Those are some I've found the most useful that are free.
Websites that are good for software:
http://www.macupdate.com/ - has freeware, shareware, updates and demos
http://www.versiontracker.com/macosx/ - similar to macupdate
http://www.apple.com/downloads/macosx/ - Apples own repository of software
Books important for a new user (I'm a recent switcher although I still have windows on bootcamp on my main machine):
Mac OS Leopard The Missing Manual - http://www.amazon.com/Mac-OS-Leopard-Mi ... 059652952X An invaluable tool. tells you so much about the OS that those of us who haven't been working with it for years would never know - including how to fix many mistakes we might make in our first steps of being a new user. You don't need it, but for $24, to me, it's worth it.
Important things to know about osx that is different then windows:
Windows don't maximize on osx. People who have been using osx longer then I can explain it better why it is more efficient. A lot of people find this irritating after switching from PC to mac and being used to full screen everything. I think part of it is that they want you to use your screen realestate more efficiently then just having single window take up everything.
Clicking the red x dot closes the window, NOT the program. This can be good if you want to leave a program running to avoid start times, but don't want any windows open for it atm. Programs that conform to the standard look/feel/operation of OSX will have a quit option in the programs self titled menu (ie: when running safari, there is a dropdown at the top named safari). You can also use apple-Q (aka Command-Q) to quit the current program. The command button on a windows keyboard (ie: the keyboard on the mini) is the windows key.
Command - Alt - Escape will pull up a force quit menu incase something hangs. Similar to the programs list on the task manager from Ctrl-Alt-Del on windows (all running tasks can be obtained from the activity monitor under utilities in applications).
There is no traditional task bar. Running programs will appear on the dock when you launch them with a blue dot under them (this is for osx leopard, for tiger there was a little black arrow). The dock acts like a quick launch bar as well. Anything without a blue dot is not running and is just an icon to access a program (or folder, the two entries right by the trash are the downloads and documents folder)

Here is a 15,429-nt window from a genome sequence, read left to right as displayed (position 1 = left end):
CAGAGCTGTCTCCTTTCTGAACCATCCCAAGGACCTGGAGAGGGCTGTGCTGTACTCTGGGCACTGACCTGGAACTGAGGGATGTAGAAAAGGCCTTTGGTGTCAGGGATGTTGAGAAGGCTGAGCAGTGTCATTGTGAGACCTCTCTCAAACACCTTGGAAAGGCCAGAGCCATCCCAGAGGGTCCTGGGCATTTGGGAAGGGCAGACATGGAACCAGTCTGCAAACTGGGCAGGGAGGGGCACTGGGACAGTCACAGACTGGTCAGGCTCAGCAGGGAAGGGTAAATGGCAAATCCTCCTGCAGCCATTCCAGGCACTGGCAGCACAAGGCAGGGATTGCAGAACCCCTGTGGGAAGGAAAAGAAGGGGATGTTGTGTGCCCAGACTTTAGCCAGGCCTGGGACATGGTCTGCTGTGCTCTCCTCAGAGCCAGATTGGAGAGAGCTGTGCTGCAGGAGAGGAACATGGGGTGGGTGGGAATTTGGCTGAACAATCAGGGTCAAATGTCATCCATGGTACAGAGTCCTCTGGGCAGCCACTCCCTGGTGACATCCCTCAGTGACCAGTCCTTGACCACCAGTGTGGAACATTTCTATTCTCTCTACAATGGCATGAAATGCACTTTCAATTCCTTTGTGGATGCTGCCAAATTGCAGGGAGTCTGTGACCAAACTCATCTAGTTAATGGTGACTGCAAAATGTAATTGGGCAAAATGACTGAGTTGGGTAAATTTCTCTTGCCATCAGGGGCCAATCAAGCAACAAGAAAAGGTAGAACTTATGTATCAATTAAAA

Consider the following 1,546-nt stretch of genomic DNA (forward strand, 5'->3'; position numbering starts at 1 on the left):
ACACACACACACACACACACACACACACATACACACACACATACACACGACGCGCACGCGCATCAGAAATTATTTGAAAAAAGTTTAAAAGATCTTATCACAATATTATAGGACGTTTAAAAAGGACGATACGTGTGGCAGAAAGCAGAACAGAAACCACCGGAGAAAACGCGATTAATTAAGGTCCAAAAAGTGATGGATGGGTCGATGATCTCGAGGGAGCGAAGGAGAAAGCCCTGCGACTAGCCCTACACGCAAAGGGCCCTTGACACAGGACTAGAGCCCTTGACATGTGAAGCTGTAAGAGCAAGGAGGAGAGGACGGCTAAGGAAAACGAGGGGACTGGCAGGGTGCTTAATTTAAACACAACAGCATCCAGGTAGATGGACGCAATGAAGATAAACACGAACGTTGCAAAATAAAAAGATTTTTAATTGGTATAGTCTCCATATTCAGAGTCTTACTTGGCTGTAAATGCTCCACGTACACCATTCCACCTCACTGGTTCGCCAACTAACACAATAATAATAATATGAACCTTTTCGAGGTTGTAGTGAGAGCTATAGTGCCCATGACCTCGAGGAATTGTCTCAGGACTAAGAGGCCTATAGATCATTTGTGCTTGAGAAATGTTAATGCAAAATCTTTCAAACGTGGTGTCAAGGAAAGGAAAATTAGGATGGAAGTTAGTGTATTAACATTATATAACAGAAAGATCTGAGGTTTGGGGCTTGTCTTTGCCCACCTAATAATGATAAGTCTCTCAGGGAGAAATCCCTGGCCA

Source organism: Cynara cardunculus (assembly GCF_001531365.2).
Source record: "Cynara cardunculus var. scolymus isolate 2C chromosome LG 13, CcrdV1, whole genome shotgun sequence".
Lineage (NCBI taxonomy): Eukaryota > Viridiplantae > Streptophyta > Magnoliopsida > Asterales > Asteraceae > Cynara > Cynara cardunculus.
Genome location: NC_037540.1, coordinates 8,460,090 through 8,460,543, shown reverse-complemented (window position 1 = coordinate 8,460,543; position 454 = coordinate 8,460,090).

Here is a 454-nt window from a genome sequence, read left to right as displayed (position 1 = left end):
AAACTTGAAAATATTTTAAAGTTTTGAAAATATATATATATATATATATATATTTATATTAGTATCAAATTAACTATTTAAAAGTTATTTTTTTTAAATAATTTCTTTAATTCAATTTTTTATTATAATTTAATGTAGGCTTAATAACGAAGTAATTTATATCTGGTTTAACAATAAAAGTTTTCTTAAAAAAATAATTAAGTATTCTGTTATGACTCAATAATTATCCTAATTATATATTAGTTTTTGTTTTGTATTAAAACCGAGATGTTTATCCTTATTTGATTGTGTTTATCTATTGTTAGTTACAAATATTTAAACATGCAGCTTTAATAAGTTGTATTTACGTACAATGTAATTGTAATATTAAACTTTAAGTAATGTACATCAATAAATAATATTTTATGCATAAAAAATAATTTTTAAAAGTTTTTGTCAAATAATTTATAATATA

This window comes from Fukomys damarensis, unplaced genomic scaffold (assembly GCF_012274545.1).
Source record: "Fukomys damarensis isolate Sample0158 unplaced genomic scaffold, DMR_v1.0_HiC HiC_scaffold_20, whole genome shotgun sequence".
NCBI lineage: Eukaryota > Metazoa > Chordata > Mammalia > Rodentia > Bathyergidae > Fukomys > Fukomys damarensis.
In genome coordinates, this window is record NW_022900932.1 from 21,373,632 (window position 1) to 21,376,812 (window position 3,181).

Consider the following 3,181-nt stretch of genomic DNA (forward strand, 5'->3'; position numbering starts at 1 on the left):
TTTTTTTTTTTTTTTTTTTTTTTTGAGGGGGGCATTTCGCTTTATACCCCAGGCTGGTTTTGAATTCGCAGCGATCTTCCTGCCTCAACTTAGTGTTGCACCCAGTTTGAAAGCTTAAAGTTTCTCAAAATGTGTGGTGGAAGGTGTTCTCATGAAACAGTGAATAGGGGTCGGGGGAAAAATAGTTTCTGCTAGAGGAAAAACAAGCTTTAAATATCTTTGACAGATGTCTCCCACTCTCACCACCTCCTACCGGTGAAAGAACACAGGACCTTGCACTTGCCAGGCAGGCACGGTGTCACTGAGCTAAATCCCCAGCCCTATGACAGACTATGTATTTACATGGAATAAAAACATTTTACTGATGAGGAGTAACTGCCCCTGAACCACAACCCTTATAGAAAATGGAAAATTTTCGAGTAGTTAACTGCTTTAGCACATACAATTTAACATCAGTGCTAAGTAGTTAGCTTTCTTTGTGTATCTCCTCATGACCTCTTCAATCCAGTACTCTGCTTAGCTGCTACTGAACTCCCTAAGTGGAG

You can eject a thumb drive or a CD (if you have an external cd drive hooked up) via right-click and select eject, or by dragging to the trash (which ejects as well). There is also an eject button up on the top menu bar, but AFAIK it's only for a cd/dvd drive.
All of your applications that you don't see (ie: not on the dock) are in the applications folder. If the finder window isn't open, just click finder in the task bar and on the left side select Applications
The dock is just a set of links to the applications, they are not the applications themselves, so if you drag something to the dock or off the dock, you aren't actually moving or deleting the program, only a link to it.
If you need to access a windows share on your network, with finder up, select Go and Connect to Server. in the address bar type: smb://HOST.IP.OR.HOST.NAME and click connect. You may need to set your credentials to connect to the system.
There is more, but this should at least get you started
Hope this helps!
--------- EDIT ADD IN - 9:01 am ----------
I did forget one other app you might want to consider -
Plex - it's a media center type app, and from what I've read in the osx forum it will play 720p mkvs on the mini. I have had this on my mac pro since I got it, and I do enjoy it and am now installing to my mini.
Join Date: Apr 2009
Re: What upgrades should I consider for running OSX & Windows XP - 04-30-2009, 06:28 PM
Not a problem, happy to help. Lots of people have helped me tons since I started using OSX, so it is nice to be able to offer some help in return
I'd suggest you follow:
for the install - the easiest and smoothest way; the only change is the version of dellefi that is used in the guide is 1.0.7.x, the current version is 1.1 (1.2 is in beta). You can get 1.1 here:
GL, and let me know how it goes!
PS: I normally use an external keyboard and the windows key is the command key. For some reason when I disconnected it and was using the laptop keyboard earlier the alt key was being recognized as the command key. I don't know why, but if you find things not working right (command-q for example) try the alt key with the q